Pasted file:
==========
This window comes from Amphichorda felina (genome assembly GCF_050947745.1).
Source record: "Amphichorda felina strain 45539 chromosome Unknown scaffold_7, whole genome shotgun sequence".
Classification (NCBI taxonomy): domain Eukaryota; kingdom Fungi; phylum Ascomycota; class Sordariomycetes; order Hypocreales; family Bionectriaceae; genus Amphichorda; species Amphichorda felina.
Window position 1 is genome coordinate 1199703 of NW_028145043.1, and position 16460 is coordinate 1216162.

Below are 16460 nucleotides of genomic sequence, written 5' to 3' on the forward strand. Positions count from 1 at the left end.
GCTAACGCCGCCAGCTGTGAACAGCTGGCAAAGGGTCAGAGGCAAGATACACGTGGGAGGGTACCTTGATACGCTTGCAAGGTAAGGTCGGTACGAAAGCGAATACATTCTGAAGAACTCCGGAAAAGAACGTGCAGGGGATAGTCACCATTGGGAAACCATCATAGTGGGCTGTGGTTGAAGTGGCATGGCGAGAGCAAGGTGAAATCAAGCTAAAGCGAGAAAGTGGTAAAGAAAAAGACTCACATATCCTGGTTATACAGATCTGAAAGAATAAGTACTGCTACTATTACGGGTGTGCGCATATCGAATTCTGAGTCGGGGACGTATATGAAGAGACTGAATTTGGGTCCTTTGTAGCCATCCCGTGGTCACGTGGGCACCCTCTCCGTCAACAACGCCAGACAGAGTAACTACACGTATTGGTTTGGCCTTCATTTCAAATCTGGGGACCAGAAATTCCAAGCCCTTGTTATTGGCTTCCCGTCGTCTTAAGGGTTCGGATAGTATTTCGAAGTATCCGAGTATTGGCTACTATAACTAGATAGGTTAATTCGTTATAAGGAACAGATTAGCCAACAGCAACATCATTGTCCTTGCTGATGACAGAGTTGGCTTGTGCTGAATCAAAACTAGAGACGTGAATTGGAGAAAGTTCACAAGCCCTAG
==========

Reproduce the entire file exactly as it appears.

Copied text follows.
This window comes from Amphichorda felina (genome assembly GCF_050947745.1).
Source record: "Amphichorda felina strain 45539 chromosome Unknown scaffold_7, whole genome shotgun sequence".
Classification (NCBI taxonomy): domain Eukaryota; kingdom Fungi; phylum Ascomycota; class Sordariomycetes; order Hypocreales; family Bionectriaceae; genus Amphichorda; species Amphichorda felina.
Window position 1 is genome coordinate 1199703 of NW_028145043.1, and position 16460 is coordinate 1216162.

Below are 16460 nucleotides of genomic sequence, written 5' to 3' on the forward strand. Positions count from 1 at the left end.
GCTAACGCCGCCAGCTGTGAACAGCTGGCAAAGGGTCAGAGGCAAGATACACGTGGGAGGGTACCTTGATACGCTTGCAAGGTAAGGTCGGTACGAAAGCGAATACATTCTGAAGAACTCCGGAAAAGAACGTGCAGGGGATAGTCACCATTGGGAAACCATCATAGTGGGCTGTGGTTGAAGTGGCATGGCGAGAGCAAGGTGAAATCAAGCTAAAGCGAGAAAGTGGTAAAGAAAAAGACTCACATATCCTGGTTATACAGATCTGAAAGAATAAGTACTGCTACTATTACGGGTGTGCGCATATCGAATTCTGAGTCGGGGACGTATATGAAGAGACTGAATTTGGGTCCTTTGTAGCCATCCCGTGGTCACGTGGGCACCCTCTCCGTCAACAACGCCAGACAGAGTAACTACACGTATTGGTTTGGCCTTCATTTCAAATCTGGGGACCAGAAATTCCAAGCCCTTGTTATTGGCTTCCCGTCGTCTTAAGGGTTCGGATAGTATTTCGAAGTATCCGAGTATTGGCTACTATAACTAGATAGGTTAATTCGTTATAAGGAACAGATTAGCCAACAGCAACATCATTGTCCTTGCTGATGACAGAGTTGGCTTGTGCTGAATCAAAACTAGAGACGTGAATTGGAGAAAGTTCACAAGCCCTAG